The question remains, however, whether pet coke is a health hazard. KCBX has said no scientific study has proven that the dust is harmful to human health. However, the effects of long-term exposure to fine particulate matter are well documented. The smaller the particulate matter, the more easily it enters the body, getting into the small channels of the lungs. Because of the concern for human health, the U.S. Environmental Protection Agency monitors the air concentration of particulate matter less than 10 microns across—which can be, at its largest, 25 times thinner than a human hair.

“The more and more your lungs are irritated, the less you can combat because you don’t have any of your natural defenses to work for you anymore,” said Romona Cetnar, a registered nurse and former representative with the organizing committee National Nurses United. “They’ve all been shut down by this particulate matter.”

The EPA began monitoring particulate matter in the air at eight stations along the KCBX fence line in February 2014. On at least 19 days since monitoring began, at least one of the air monitors around KCBX recorded 24-hour average concentrations higher than 101 micrograms per cubic meter. This ranks on the EPA’s Air Quality Index as an orange day, meaning the air is “unhealthy for sensitive groups” including adults with heart or lung conditions, children and the elderly. On three of those 19 days, the particulate matter in the air was high enough to qualify for a red day designation. For comparison, Los Angeles County had seven red days in 2014, according to the American Lung Association’s yearly State of the Air report. Cook County as a whole registered no red days.

No long-term studies have been done, but Loy and other residents say their kids are getting ill more frequently. Recurring sinus infections, Cetnar said, are increasingly common because the dust will re-aggravate an infection before it resolves completely.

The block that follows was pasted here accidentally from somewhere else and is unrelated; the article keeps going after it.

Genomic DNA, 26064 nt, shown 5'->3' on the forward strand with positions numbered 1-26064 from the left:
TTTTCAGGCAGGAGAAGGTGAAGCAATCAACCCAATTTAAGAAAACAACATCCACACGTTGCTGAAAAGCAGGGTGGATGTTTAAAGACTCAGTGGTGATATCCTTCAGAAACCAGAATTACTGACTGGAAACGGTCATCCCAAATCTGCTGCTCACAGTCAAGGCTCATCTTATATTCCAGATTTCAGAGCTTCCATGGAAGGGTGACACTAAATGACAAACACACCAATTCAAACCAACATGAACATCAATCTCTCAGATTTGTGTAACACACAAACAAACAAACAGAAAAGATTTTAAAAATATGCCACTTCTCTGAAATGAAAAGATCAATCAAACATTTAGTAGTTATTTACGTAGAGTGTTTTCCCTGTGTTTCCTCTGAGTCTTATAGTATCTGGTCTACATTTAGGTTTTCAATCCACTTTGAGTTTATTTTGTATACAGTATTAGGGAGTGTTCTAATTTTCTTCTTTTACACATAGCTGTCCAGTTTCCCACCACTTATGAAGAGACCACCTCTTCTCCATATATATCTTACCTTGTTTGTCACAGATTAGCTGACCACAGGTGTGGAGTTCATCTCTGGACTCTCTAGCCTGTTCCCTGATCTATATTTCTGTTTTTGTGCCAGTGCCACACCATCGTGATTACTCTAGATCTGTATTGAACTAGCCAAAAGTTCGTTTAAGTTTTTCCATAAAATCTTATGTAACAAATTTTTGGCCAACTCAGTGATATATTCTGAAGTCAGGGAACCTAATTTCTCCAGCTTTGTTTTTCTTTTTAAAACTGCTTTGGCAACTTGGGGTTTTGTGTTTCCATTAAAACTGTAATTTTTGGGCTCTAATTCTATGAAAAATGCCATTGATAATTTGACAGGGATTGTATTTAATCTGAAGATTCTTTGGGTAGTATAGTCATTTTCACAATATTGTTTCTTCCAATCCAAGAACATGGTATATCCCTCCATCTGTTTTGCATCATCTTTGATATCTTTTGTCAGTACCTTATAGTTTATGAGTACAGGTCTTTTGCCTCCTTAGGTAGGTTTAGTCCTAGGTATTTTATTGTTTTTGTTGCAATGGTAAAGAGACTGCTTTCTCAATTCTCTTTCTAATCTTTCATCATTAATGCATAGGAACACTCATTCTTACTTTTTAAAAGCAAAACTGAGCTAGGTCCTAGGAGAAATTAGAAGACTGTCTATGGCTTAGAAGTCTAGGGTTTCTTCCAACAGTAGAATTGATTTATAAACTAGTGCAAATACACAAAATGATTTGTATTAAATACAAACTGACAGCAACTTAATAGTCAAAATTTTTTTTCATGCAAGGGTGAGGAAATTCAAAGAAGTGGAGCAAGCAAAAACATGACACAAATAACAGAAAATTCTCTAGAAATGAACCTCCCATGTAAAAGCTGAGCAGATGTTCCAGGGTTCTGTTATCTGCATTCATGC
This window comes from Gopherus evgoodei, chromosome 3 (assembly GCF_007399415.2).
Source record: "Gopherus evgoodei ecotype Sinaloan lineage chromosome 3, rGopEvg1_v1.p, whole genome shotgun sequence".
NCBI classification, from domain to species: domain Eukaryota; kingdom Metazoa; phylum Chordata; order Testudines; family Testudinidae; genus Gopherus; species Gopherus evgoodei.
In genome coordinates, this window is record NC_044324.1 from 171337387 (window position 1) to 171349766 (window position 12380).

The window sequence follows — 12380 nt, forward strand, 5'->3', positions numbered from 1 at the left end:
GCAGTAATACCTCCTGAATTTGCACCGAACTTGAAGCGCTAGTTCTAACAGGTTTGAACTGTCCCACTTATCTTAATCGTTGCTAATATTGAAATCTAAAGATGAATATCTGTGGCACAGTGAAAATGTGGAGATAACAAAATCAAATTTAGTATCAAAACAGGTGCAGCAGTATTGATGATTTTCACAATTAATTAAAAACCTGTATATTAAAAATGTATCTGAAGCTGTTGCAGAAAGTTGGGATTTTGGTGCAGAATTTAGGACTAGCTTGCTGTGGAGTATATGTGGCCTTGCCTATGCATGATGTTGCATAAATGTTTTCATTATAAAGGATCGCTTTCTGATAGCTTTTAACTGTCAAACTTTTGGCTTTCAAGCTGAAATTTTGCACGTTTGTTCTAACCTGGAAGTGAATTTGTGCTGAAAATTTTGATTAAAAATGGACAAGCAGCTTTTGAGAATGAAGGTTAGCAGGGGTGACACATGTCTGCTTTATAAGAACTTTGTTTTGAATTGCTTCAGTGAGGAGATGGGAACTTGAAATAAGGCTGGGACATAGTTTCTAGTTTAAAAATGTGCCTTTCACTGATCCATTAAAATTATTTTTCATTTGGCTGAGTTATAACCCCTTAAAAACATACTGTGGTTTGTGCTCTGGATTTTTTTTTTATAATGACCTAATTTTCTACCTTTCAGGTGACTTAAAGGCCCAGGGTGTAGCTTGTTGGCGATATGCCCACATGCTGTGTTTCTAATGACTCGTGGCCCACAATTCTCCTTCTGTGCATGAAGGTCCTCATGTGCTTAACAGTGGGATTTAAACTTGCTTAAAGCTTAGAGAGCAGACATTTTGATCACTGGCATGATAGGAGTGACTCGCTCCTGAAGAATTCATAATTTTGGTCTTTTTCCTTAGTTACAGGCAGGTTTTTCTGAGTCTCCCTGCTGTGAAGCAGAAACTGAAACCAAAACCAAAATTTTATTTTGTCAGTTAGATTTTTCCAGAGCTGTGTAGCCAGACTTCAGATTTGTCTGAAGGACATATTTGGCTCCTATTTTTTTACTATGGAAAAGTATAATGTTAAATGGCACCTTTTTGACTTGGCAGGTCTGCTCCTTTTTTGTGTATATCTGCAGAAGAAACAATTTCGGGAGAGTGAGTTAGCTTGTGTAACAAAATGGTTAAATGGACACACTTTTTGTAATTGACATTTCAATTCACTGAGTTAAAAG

Carla uses a nebulizer while Carlos waits for his turn. A nebulizer uses saline vapor and medicine to open the airways . (Lizz Giordano/Medill)
Carla uses a nebulizer while Carlos waits for his turn. A nebulizer uses saline vapor and medicine to open the airways . (Lizz Giordano/Medill)

“Neighbors are saying their children are coming home sick,” said Tom Shepherd, also with the Southeast Environmental Task Force. No data is available on asthma-related hospitalizations for the past three years. However, Shepherd said most residents “think it’s incumbent upon the government to prove that.”

Bautista echoed the sentiment that it is patently unfair to ask a low-income community to prove harm. After all, she said, the Koch brothers have “a bottomless pit of money. They’ll have have to figure it out.”

Not knowing the health effects, Cetnar said, is a real concern for community members:

Environmental pollutants don’t cause asthma, but it can be triggered or worsened by allergens such as dust mites or particulate matter in the air. Regardless of whether a person has asthma, living around particulate matter can lead to long-term lung issues, Cetnar explained, because it irritates the microscopic hairs toward the back of your nasal passages. These hairs, along with your mucus membranes, act as barriers against foreign objects entering the body.

“On windy days, kids can’t be in the park,” Shepherd said. “When there was a really big dust-up, kids playing little league in the park had to flee indoors to keep the dust from getting in their eyes and their nose.”

“We don’t know what kind of risk we’re taking by living here,” Bautista said. “But we can’t go anywhere.”

A community on the edge

The Southeast Side, stretching between the shores of the Calumet River and the banks of Lake Michigan, has long been far from Chicago’s power centers, not only geographically but metaphorically. U.S. Steel’s South Works plant, which had employed generations of blue-collar families in the area, closed in 1992.

“The steel mills were the lifeblood of the neighborhood,” Cetnar said, and the area has never recovered. South Deering, where the steel mills were located and home of the KCBX North Terminal, now has a per capita income of $14,685 just over half that of the average Chicagoan, and 29 percent of households are below the poverty line.

“There just isn’t that much work down here anymore,” said Cetnar, who grew up in the area. “Not the kind that would give you a middle class living.”

For years, these lots had been home to small amounts of pet coke stored alongside coal, which was trucked to Pilsen and Little Village  to be used to fuel the Fisk and Crawford coal-fired power plants in those neighborhoods. When Fisk and Crawford,  among the oldest coal-fired power plants in the country, finally closed there in 2012, neighbors thought they might be free of the unsightly piles.